The QCR pulse may introduce a trade-off between achieving rapid decay and avoiding heating. As shown in previous work^{17,18}, for relatively high normal-metal temperatures, the cooling range of the QCR shifts to voltages below \(\Delta /e\), where the decay rates are not maximal. From Fig. 2a and b, we observe that the region between \(0.16\ \textrm{mV}\lesssim V_{\mathrm{{QCR}}}\lesssim 0.25\ \textrm{mV}\) yields fast decay, but the equilibrium signal amplitude also changes with the pulse. This range is roughly at the top edge of the thermal activation region of the QCR, where thermal excitation is the dominant mechanism of electron tunneling in the NIS junction, giving rise to increasing QCR temperatures. Consequently, although faster stabilization times are obtained at the vicinities of the superconductor gap voltage, e.g., \(V_{\text {QCR}}=0.22\) mV, the system tends to stabilize to a different state from that in the QCR-off-state scenario, as suggested by the saturation of the signal amplitude at high values. Therefore, to avoid additional excitation of the transmon, we conservatively set the QCR-on-state amplitude to \(V_{\text {QCR}}=0.16\) mV in the subsequent measurements. In the future, the issues of heated stationary states can be relieved by improved thermalization of the normal-metal and of the superconductor of the QCR. We highlight that fast on-demand generation of thermal states can be achieved^{24} if the QCR operates with voltages beyond \(\Delta /e\), however, this is out of the scope of the present work.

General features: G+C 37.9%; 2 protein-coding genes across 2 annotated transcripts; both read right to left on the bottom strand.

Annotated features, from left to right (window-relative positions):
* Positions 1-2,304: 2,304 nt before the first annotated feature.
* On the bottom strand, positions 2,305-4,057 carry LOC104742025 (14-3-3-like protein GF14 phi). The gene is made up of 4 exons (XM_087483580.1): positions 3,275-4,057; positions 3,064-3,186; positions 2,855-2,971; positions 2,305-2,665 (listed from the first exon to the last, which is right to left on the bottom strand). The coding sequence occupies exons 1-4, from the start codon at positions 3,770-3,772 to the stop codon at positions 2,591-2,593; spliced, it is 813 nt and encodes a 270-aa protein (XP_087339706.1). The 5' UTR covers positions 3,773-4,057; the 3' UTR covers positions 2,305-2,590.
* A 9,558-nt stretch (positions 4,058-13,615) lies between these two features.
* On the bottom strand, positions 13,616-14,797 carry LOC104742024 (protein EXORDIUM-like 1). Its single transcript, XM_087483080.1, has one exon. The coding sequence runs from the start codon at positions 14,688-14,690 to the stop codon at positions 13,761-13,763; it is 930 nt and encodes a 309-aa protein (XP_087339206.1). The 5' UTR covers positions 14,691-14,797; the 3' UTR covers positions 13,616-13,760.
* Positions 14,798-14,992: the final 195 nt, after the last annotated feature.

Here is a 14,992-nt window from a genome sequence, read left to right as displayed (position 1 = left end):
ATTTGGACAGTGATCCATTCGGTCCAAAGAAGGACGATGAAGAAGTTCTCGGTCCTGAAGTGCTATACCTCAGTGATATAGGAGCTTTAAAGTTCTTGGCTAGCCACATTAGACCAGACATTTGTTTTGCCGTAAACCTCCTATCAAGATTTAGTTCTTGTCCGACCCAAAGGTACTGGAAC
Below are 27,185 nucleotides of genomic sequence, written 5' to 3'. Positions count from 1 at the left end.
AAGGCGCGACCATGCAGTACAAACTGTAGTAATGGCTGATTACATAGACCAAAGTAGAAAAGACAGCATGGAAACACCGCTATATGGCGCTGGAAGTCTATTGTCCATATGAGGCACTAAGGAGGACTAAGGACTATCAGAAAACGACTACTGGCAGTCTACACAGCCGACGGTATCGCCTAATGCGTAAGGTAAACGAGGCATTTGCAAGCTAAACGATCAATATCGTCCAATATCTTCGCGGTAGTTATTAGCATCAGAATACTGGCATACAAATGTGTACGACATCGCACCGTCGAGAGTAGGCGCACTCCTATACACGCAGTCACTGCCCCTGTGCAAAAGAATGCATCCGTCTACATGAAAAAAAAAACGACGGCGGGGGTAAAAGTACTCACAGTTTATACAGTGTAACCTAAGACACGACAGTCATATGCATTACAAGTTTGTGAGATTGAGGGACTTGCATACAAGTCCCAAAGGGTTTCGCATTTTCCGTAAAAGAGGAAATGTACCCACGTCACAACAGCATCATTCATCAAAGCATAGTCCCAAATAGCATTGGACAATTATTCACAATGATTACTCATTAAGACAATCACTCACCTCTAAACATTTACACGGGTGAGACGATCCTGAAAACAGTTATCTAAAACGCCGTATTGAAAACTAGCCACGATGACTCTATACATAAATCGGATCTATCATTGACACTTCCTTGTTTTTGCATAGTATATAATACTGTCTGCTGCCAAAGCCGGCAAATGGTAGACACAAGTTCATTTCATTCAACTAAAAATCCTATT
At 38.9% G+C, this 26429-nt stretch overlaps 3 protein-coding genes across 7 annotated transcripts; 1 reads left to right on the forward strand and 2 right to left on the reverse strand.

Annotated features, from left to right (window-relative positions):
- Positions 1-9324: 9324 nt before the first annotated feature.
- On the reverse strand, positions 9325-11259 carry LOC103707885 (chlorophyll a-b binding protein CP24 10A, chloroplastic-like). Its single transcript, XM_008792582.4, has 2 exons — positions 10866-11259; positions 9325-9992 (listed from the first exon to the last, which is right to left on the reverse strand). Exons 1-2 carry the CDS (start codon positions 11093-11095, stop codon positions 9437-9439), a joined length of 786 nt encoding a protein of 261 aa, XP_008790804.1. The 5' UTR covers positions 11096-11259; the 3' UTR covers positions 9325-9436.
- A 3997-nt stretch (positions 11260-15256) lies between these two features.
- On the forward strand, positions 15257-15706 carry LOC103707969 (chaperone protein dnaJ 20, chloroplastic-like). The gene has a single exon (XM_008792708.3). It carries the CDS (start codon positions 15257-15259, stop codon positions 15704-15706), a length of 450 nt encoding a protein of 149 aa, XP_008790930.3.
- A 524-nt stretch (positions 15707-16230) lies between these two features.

We proceed with the calibration of the two-tone drive as shown in Fig. 3. First, we initialize the system with a sequence of \(\pi _{\text {ge}}\) and \(\pi _{\text {ef}}\) pulses. Subsequently, we apply a 500-ns drive of amplitude \(V_{\mathrm{{f0g1}}}\) at frequency \(f_{\mathrm{{f0g1}}}\), and read out the averaged signal amplitude. The drive frequency is swept around the transition frequency \(\overline{\omega }_{\text {f0g1}}/(2\pi )\) between the levels \(|\overline{f,0}\rangle \leftrightarrow |\overline{g,1}\rangle\). This procedure is repeated in the QCR-off state (Fig. 3a) and in the QCR-on state (Fig. 3b), both without the *e*–*f* drive.

For relatively high amplitudes, we observe that the *f*0–*g*1 drive induces a clear ac-Stark shift of the resonance frequency in both QCR-on and QCR-off states, \(\overline{\omega }_{\text {f0g1}}^{\text {on/off}}/(2\pi )\). In both Fig. 3a and b, we select the lowest value of the signal amplitude for each \(V_{\mathrm{{f0g1}}}\) and fit the data to a quadratic function, obtaining the base frequencies \(\overline{\omega }_{\text {f0g1}}^{\text {off}}/(2\pi )=3.2302\) GHz, \(\overline{\omega }_{\text {f0g1}}^{\text {on}}/(2\pi )=3.2306\) GHz, and negative ac-Stark shifts up to 6.4 MHz.